Ben and I love using pallet wood for projects. We’ve built signs, dividing walls, and several other projects. Lately we’ve found that by the time we find it, bring it to the garage, tear it apart, and use it, we’ve invested a lot of time. Luckily, we found a cheap alternative that is such a huge time saver and super cheap: 6′ picket fence boards! We picked up a bunch at our local hardware store for $1.12 a piece and we used them to make this awesome wooden sign for under $10 in lumber.

Here’s what you’ll need:

  • (7) 6′ picket fence boards
  • 1 can of dark stain
  • white paint pen or white paint
  • sand paper
  • 3/4 inch brad nails
  • table saw (or something to cut the boards in half)
  • miter saw
  • painter’s tape

*The first step in any DIY project is of course, safety. Make sure you wear eye protection, gloves, etc and use tools properly.

The first thing we did was measure out the length of the boards. We measured each board to 39″ from the straight (not the curved) end of the panel. Ours had some staples with tags on the end of each board that we removed with some pliers before we measured. You’ll want to make sure these are removed before you rip the boards on the table saw.

measurement 39

After all the boards were measured out, we took them over to the miter saw. You could also do this with a circular saw or a jig saw if you don’t have a miter saw.

Miter Saw Laser 2

After we had all our boards cut to length, we took all of them over to the table saw and ripped each board in half length-wise to make the stripes.

Table Saw Measurement Table saw 2

After this, you should have a stack of 14-39′ x 2.5 ish boards that will become your stripes. You’ll only need 13 of them, but we’ll use the extra for the backing to hold it all together.

Cut Pieces 2

Next, you’ll need to sand down all of the boards. You can do this by hand with a sanding block, but you can buy a cheap orbital sander and make this task much easier. Make sure to sand all the sides and tops of each board removing any dirt, rough patches, etc. They don’t have to be perfect, but you’ll at least want to remove the debris from the boards.

Sanding 2 Sanding

Now it’s time to stain some stripes. Do a rough layout of all the boards to see how you want them to fit together. Select the ones you want to stain and put those in a pile. You’ll need 7 dark boards and 6 natural boards.  We chose an english chestnut color because we had it on hand and I love the contrast with the natural wood. You can choose whatever stain or stains you’d like. You can even paint it, if that’s more your taste. Make sure you set the ones not being stained in a pile away from the others or you may accidentally stain one that shouldn’t have been (not that we know that by experience or anything). Stain the board on all sides. I realize it might seem like a time waster to stain front and back, but you may find in your final layout that piece might work better flipped and I’ve found it easier to just stain them all at one time.  After you stain, them let them dry properly before you move to the next step. Partial Stain Stain Container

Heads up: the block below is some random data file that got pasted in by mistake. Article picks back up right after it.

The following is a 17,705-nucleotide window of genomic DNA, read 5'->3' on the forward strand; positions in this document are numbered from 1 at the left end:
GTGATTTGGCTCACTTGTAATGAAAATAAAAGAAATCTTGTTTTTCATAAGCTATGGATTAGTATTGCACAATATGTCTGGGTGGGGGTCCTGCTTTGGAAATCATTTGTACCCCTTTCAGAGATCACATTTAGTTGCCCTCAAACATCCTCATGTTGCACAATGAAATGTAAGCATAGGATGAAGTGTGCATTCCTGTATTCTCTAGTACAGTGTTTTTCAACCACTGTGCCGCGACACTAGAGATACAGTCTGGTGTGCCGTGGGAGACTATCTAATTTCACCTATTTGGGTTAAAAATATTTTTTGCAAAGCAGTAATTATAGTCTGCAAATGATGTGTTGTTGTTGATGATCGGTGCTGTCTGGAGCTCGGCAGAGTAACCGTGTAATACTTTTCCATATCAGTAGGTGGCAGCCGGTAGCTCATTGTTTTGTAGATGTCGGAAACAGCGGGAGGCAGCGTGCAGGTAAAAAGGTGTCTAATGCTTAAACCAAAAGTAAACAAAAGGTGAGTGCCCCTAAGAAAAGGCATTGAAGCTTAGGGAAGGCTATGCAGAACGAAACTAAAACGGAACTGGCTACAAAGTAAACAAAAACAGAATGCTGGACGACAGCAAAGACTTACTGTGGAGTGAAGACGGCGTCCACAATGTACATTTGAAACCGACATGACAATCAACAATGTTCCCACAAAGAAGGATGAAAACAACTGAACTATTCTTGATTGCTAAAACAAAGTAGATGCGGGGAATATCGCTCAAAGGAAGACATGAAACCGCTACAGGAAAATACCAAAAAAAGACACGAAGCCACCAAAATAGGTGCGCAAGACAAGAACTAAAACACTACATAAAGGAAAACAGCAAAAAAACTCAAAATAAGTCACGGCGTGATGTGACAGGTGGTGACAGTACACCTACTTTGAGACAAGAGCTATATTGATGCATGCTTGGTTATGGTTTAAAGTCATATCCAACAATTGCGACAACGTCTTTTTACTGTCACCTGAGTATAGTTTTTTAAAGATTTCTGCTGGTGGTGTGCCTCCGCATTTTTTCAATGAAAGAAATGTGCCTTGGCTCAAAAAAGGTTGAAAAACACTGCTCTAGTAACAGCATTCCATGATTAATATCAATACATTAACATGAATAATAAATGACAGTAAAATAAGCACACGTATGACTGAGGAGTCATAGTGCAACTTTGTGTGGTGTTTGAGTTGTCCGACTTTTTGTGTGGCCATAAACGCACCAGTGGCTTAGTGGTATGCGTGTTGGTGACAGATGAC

pieces drying

Now comes the fun part. After all your boards have dried, lay them on a flat surface and arrange them how you’d like them. You can use a spare board on one edge to align them and square everything up. We weren’t going for perfect here, but if you are you can always square up the edges on the table saw afterwards. There are many good ways to attach the boards, but our method is one we’ve used for a long time and seems to work well. We measured the width of our flag, and cut three spare pieces to size for the back. Then we simply used wood glue and some 3/4 brad nails to secure them each board. We used a small brad nailer to make quick work of this.

back

Flip it over and you should be left with something that looks like this:

No square 2 No square

 

Now that you have your basic flag shape, its time create the star panel and stars. To do this, we measured14.5″ from the top left and down 10 inches to make a rectangle. We then used painter’s tape to give us a nice edge (it didn’t work) and then we stand the rectangle with the dark stain. Unfortunately, our wood just soaked up the stain and we got some bleeding. If that happens to you, don’t fret, it’s an easy fix. We simply took a straight edge with a sheet of 80 grit sandpaper and cleaned up the edges. Again it wasn’t perfect, but we liked the vintage look.

Bleed Square Tape off

 

Now for the stars. You can use a stencil for the stars, but we really wanted a hand drawn vintage look to the stars. We drew a quick grid to keep the stars roughly the same size and then away we drew. All 50 stars. It was a meticulous process, but it turned out so lovely.

Painting Stars 2

Here’s the final product:

Finished Product 2

 

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